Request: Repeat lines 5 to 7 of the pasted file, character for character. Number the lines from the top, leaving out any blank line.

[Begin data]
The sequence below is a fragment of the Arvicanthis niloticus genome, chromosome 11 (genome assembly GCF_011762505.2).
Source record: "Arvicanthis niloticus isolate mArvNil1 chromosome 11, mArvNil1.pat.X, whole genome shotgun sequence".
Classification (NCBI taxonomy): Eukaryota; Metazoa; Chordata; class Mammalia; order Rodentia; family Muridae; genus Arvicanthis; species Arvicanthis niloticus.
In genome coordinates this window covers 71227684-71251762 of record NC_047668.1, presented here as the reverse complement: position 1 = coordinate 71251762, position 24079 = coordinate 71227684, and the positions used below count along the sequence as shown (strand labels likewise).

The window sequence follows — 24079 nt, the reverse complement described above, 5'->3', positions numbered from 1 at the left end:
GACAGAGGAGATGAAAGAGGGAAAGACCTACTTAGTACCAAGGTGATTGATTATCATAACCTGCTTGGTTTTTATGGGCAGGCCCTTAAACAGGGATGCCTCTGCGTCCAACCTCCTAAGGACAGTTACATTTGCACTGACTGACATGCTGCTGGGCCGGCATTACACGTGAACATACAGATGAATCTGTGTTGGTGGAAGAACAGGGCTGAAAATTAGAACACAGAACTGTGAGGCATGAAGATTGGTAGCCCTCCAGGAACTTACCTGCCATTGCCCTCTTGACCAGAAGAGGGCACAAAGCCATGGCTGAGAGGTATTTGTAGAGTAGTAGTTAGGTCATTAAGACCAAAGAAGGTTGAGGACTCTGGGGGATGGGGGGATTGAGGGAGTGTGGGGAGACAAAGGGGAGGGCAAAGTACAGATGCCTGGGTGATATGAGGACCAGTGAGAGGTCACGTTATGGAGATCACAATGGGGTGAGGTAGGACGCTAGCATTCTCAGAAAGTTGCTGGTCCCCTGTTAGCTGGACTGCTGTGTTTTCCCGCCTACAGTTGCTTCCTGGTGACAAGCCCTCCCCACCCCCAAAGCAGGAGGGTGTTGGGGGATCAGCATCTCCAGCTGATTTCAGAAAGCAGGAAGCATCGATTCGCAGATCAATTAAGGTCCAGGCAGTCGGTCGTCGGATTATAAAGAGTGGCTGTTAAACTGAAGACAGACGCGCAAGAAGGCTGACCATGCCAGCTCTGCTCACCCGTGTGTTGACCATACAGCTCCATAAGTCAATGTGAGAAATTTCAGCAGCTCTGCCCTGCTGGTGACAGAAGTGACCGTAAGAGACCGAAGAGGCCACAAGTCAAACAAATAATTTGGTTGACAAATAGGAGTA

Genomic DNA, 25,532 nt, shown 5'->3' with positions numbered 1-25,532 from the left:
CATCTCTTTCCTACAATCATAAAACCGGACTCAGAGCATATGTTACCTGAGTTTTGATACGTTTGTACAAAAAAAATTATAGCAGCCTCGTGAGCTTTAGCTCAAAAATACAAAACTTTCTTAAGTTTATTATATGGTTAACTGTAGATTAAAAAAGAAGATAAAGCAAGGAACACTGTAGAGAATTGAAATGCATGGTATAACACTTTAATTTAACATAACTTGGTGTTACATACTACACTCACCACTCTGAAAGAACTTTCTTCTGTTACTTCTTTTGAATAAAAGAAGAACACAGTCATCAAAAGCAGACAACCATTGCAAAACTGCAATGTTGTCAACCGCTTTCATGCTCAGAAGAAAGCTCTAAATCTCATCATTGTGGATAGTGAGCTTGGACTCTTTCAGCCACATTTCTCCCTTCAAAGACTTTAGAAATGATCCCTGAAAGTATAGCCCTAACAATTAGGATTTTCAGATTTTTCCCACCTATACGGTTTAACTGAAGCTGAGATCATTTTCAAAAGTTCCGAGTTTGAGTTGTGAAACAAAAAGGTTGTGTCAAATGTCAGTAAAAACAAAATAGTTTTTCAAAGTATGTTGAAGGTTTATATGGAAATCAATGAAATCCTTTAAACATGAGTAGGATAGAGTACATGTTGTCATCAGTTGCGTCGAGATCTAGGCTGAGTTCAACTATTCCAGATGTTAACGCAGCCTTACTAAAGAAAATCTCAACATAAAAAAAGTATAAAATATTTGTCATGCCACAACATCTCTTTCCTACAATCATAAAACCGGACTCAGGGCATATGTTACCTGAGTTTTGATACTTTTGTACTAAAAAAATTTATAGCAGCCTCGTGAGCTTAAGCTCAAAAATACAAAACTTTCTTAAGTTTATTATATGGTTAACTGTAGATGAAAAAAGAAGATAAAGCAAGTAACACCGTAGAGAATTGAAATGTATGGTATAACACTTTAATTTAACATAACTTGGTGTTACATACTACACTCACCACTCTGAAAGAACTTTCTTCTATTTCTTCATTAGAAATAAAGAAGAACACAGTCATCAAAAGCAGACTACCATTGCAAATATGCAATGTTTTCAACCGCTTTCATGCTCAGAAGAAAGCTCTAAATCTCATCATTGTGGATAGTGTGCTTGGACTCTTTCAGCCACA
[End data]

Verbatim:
The window sequence follows — 24079 nt, the reverse complement described above, 5'->3', positions numbered from 1 at the left end:
GACAGAGGAGATGAAAGAGGGAAAGACCTACTTAGTACCAAGGTGATTGATTATCATAACCTGCTTGGTTTTTATGGGCAGGCCCTTAAACAGGGATGCCTCTGCGTCCAACCTCCTAAGGACAGTTACATTTGCACTGACTGACATGCTGCTGGGCCGGCATTACACGTGAACATACAGATGAATCTGTGTTGGTGGAAGAACAGGGCTGAAAATTAGAACACAGAACTGTGAGGCATGAAGATTGGTAGCCCTCCAGGAACTTACCTGCCATTGCCCTCTTGACCAGAAGAGGGCACAAAGCCATGGCTGAGAGGTATTTGTAGAGTAGTAGTTAGGTCATTAAGACCAAAGAAGGTTGAGGACTCTGGGGGATGGGGGGATTGAGGGAGTGTGGGGAGACAAAGGGGAGGGCAAAGTACAGATGCCTGGGTGATATGAGGACCAGTGAGAGGTCACGTTATGGAGATCACAATGGGGTGAGGTAGGACGCTAGCATTCTCAGAAAGTTGCTGGTCCCCTGTTAGCTGGACTGCTGTGTTTTCCCGCCTACAGTTGCTTCCTGGTGACAAGCCCTCCCCACCCCCAAAGCAGGAGGGTGTTGGGGGATCAGCATCTCCAGCTGATTTCAGAAAGCAGGAAGCATCGATTCGCAGATCAATTAAGGTCCAGGCAGTCGGTCGTCGGATTATAAAGAGTGGCTGTTAAACTGAAGACAGACGCGCAAGAAGGCTGACCATGCCAGCTCTGCTCACCCGTGTGTTGACCATACAGCTCCATAAGTCAATGTGAGAAATTTCAGCAGCTCTGCCCTGCTGGTGACAGAAGTGACCGTAAGAGACCGAAGAGGCCACAAGTCAAACAAATAATTTGGTTGACAAATAGGAGTA

Genomic DNA, 25,532 nt, shown 5'->3' with positions numbered 1-25,532 from the left: